The Scottish government has tests on order from Korea ,due this week,we have 50+ dedicated CV assessment clinics with more being added Newly qualified nurses are being asked to volunteer to start work now instead of after the summer and are being started on Band D wages,just over £22,000 as an incentive .The nearest assessment clinic to me will be just a mile and a half away and opens on Monday ,its by appointment only after a telephone assessment but should mean CV patients can be kept seperate from the rest of the GP's list .

Luckygirl Sat 28-Mar-20 22:10:44

The thing that puzzles me is the absence of contact tracing. If this had been done from Day One we would be in a much better position now. This is how Singapore got through it. They set up whole teams of people who did the tracing, which itself followed testing.

Pikachu Sat 28-Mar-20 22:28:50

Exactly Lucky this is how South Korea nipped this in the bud. Too late now.

Summerlove Sun 29-Mar-20 03:06:24

When DS and family were told they had to go into seclusion for a week because a contact was suspected of having Covid-19. The first thing DS had to do was dash to the supermarket to buy a weeks supply of food.

Because that’s not irresponsible at all. Imagine if positive how many people he could have affected!

PamelaJ1 Sun 29-Mar-20 05:02:27

Luckygirl the thing that puzzles me is this: DH and I are, hopefully, travelling back to the U.K. tonight on a Qatar flight.
We have been in lockdown in Perth for a week and are fit and well.
We will be allowed back into the U.K. with , from what I have heard from others who have just returned, with little , if any, checks on our health.
So, after leaving isolation we will be sitting with many people who haven’t been as cocooned as us and may be infected.

If there is a simple test and there are enough of them why don’t they put us in hotels and not let us out until we are cleared as they are doing over here.
Although we have been in Australia for 2 months we flew from Adelaide to Perth at the beginning of last week, hence the lockdown. They have introduced quite draconian measures here to help keep people safe.

M0nica Sun 29-Mar-20 07:58:02

In the early days they were contact tracing, but once the virus gets into the population and people are getting it, who either have no symptoms or very mild symptoms, then you do not have a cats chance in hell of picking up all the cases or contact chasing because the cases are so numerous and not all are coming to official attention.

Baggs Sun 29-Mar-20 08:08:29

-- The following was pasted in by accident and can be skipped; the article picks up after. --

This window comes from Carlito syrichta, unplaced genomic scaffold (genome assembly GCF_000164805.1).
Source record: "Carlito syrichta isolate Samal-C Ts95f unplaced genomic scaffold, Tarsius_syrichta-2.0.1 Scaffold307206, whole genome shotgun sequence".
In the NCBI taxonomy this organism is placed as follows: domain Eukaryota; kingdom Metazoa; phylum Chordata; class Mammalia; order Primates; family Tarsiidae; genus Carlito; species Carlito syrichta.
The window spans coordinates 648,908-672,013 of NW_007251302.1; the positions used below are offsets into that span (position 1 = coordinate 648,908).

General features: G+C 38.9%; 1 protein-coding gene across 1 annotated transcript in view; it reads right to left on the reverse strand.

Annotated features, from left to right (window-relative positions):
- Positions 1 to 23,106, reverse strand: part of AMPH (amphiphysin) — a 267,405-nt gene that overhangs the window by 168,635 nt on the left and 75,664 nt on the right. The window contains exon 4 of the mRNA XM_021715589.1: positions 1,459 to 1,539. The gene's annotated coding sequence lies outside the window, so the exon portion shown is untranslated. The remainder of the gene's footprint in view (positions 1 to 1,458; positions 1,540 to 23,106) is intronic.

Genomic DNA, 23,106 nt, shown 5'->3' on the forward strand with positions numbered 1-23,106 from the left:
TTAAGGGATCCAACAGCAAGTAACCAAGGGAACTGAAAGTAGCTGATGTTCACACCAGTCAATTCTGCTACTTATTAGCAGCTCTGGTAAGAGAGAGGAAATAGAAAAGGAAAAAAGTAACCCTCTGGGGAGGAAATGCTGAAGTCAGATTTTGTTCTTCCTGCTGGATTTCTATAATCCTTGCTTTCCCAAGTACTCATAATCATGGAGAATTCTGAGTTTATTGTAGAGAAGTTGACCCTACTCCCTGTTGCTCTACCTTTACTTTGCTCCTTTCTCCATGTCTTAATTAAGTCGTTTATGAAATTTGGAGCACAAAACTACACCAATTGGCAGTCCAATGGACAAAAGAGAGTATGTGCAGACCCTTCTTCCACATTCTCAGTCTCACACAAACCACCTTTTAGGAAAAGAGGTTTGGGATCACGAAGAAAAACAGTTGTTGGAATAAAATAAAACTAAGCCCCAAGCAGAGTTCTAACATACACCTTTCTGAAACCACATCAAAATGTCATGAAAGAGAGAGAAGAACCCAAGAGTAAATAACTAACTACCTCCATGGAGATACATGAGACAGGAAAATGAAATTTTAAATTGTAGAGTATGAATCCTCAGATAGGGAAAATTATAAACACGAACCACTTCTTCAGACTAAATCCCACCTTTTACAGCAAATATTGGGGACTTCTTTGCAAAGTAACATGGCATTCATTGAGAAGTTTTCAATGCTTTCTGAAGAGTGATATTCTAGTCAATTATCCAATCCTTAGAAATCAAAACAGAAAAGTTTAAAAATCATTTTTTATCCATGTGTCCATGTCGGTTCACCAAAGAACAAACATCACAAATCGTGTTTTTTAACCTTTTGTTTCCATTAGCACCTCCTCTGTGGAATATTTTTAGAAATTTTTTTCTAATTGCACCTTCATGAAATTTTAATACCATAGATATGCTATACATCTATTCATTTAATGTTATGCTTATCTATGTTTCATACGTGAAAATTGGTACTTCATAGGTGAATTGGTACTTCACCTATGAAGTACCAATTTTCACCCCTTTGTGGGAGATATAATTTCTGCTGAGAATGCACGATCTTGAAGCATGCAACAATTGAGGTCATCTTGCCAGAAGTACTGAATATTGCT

Testing everybody to find out if they're infected would certainly give useful numbers. But then you'd have to do it again to all the people who tested negative. And then again. And again. And again. This doesn't seem terribly efficient.

On the other hand finding out, by testing for covid antibodies, how many people have acquired immunity because they've been infected, possibly unknown to themselves or anyone else, would be very useful with regard to herd immunity, which really is a thing and a useful thing at that.

Antibody tests are being devised as we speak.

I guess that'd have to be done again too.

Neither of these options are simple.

Baggs Sun 29-Mar-20 08:12:09

If there is a simple test and there are enough of them why don’t they put us in hotels and not let us out until we are cleared

If there were a simple test and there were enough of them I strongly suspect that this, or something like it, would be happening.

Could it be that there isn't a simple test?

How long does it take for the results of current tests to be known? How are the tests done? Using blood samples? Something else?

M0nica Sun 29-Mar-20 08:17:20

Summerlove I agree. Fortunately they are now out of seclusion and no-one developed the disease.

They have also now set up home delivery orders with several local stores and got themselves organised and are following the rules meticulously.

Daddima Sun 29-Mar-20 08:30:37

M0nica, I read this the other day, and it certainly gave me food for thought

And Summerlove, wouldn’t continuing to shop everyday have infected more people than one trip to buy for a week?

Liaise Sun 29-Mar-20 08:38:23

My teenage granddaughter is shut away in her bedroom with possible corona virus. The others in the house had not shown symptoms when I last spoke them. When she emerges early next week they will not know whether she really did have the virus or not. I suppose if her family start getting symptoms it might be the virus. Without tests how can you tell?

Jane10 Sun 29-Mar-20 08:42:43

Baggs says it all.

Baggs Sun 29-Mar-20 08:59:44

I've just remembered throat and nose swab tests. But I doubt these are quick, simple, results on the spot tests.